The ARU must reverse their decision to cut an Australian team

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    Australian Rugby finds itself in a deep hole right now, undeniably of its own making. Rugby is being damaged every day that the ARU stays silent, but conversely the damage only seems to increase when they do speak up. So how do we sort this mess out?

    The ARU board needs to have a long hard look at their agreement to cut an Australian Super Rugby team. The situation right now is this: if the ARU cut either the Force or the Rebels, then they will face a legal challenge to that decision that will eat away at any profit that they expected to make through this move in the first place.

    The estimates are that the legal cost to the ARU could be up to $6 million. When this is deducted from the projected savings from cutting a team we are left with $9 million. These numbers are not definitive, but for the sake of argument let us assume they are accurate.

    What does this $9 million do for Australian rugby in real terms? The ARU claim they will invest this money in “grassroots”, but what does “grassroots” actually means. Is it school programs? Local Clubs? Shute Shield? All of the above?

    The truth is that the ARU either doesn’t have a plan or has been very secretive about it – why? Surely showing the rugby public exactly how the base level of the game will benefit from the reduction to four teams would be a key strategy to get people onto your side?

    The money may yet fail to get to the grassroots at all, the state unions are already asking for the money to go to themselves and Andrew Cox has claimed the money should be fed back into the four remaining Super teams. Perhaps he has a point.

    Tony McGahan Melbourne Rebels Super Rugby Union 2017

    All of the Super clubs are struggling financially at the moment and cutting one does nothing to change that fact. So what have we actually solved if this goes ahead?

    Removing the Rebels or the Force will have a devastating effect on rugby in those regions, not only will players and coaches be lost to the game, but pathways will be damaged and supporters will be disenfranchised and likely lost to the game, potentially for good.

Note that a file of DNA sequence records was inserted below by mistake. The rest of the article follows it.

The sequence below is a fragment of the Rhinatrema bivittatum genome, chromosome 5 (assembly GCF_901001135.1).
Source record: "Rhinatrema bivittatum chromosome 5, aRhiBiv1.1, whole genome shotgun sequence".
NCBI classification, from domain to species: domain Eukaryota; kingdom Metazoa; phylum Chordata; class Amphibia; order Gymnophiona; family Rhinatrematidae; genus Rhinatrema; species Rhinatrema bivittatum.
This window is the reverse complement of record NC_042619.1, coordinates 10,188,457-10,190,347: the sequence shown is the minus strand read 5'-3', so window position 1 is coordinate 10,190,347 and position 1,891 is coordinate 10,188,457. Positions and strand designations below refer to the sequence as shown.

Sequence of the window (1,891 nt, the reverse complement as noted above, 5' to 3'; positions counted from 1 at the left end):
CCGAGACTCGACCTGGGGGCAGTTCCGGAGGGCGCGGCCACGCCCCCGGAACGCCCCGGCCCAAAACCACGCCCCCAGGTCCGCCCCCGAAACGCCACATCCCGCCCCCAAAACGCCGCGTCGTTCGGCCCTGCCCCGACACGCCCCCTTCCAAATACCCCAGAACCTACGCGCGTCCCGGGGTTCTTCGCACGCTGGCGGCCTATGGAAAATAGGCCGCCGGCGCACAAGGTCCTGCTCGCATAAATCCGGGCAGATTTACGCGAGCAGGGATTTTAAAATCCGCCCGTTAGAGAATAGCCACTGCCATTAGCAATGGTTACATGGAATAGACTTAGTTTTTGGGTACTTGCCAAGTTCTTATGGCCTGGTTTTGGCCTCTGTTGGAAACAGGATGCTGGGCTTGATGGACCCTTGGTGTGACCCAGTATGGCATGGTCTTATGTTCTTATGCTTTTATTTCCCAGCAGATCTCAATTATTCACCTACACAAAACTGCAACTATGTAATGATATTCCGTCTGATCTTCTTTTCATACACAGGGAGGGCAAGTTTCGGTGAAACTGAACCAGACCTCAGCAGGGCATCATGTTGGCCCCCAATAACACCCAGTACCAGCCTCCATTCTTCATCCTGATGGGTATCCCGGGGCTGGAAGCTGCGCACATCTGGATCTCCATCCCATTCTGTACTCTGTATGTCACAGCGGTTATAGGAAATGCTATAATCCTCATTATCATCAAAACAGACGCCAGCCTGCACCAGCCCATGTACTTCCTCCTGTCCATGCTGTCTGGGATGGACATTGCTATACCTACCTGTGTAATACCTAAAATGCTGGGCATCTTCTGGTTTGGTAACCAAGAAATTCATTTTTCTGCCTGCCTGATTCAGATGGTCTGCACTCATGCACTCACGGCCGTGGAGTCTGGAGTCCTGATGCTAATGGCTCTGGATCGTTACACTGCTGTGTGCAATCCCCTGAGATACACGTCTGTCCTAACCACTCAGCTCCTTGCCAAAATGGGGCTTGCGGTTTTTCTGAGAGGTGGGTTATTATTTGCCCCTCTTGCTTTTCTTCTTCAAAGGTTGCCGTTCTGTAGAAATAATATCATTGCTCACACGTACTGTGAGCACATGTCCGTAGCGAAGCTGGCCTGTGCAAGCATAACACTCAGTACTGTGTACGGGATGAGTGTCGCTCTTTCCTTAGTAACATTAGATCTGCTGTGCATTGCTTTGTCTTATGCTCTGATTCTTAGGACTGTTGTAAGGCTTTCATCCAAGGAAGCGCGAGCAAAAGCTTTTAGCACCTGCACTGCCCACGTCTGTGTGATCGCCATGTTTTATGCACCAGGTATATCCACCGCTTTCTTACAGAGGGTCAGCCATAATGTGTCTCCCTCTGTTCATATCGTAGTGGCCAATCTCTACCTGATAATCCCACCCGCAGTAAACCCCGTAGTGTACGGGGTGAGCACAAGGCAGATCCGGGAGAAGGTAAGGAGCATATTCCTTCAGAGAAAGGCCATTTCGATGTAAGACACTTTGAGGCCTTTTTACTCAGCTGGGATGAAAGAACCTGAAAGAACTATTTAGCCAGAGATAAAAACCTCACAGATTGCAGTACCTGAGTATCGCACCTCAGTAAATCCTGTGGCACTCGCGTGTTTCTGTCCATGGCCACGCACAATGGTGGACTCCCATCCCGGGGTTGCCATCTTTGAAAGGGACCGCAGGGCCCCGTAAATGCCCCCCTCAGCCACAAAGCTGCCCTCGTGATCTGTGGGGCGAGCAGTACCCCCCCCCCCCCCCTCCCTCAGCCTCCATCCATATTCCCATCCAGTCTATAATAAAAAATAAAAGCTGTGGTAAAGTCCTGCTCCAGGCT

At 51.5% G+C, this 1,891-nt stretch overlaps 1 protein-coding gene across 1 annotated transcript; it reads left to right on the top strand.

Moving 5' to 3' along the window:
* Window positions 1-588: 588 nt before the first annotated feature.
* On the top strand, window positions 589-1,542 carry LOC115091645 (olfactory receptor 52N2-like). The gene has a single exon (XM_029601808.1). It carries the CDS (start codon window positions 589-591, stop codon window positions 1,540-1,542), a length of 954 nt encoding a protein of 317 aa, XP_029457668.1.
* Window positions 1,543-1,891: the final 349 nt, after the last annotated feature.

Will $9 million of grassroots development be enough to counteract this negative impact on the game? Will this action put the four remaining Super clubs into a more stable financial position while improving performance? Will this action put Australian rugby into a stronger position than it is now?

    I say the answer to all of these questions is no.

    I believe the only way forward from here is for the ARU to tell SANZAAR that in light of current circumstances we will no longer agree to cut any Australian team from Super Rugby.

    This action would of course require significant eating of humble pie and most likely a sigificant change of the ARU board.

    But frankly, that was on the cards the moment cutting an Australian super team became their “plan A” without the slightest hint of other options having been explored.

    Deliberately hurting Australian rugby by reducing the opportunities should always be the absolute last resort. But this board made it their first choice solution, which for me is unforgivable.

    It is time for the ARU to stand up for all of Australian rugby and find a way to make all five Australian teams viable.

    Bill Pulver ARU CEO

    Get creative, find private owners, explore the Public ownership model floated by the Force, find ways to reduce costs, such as a centralised contracting model for coaches and players.

    The board is made up of supposedly astute professionals from various fields so surely they can find a better way.

    The prospect of losing a team has brought out both the best and worst of Australian rugby.

    The passion of supporters, players and support staff for their team of choice is a joy to behold and shows just what these teams and this game means to so many of us.

    But when you are fighting for survival the gloves come off, which has seen the various factions tearing each other down in an attempt to bolster their own chances of survival.

    This is our darkest hour and is precisely when we need to stand together.

    Out of this crisis is born a great opportunity to have an honest look at where the game is, where we want it to be and what has to be done in order to get us there.

    Let us all find that path together.

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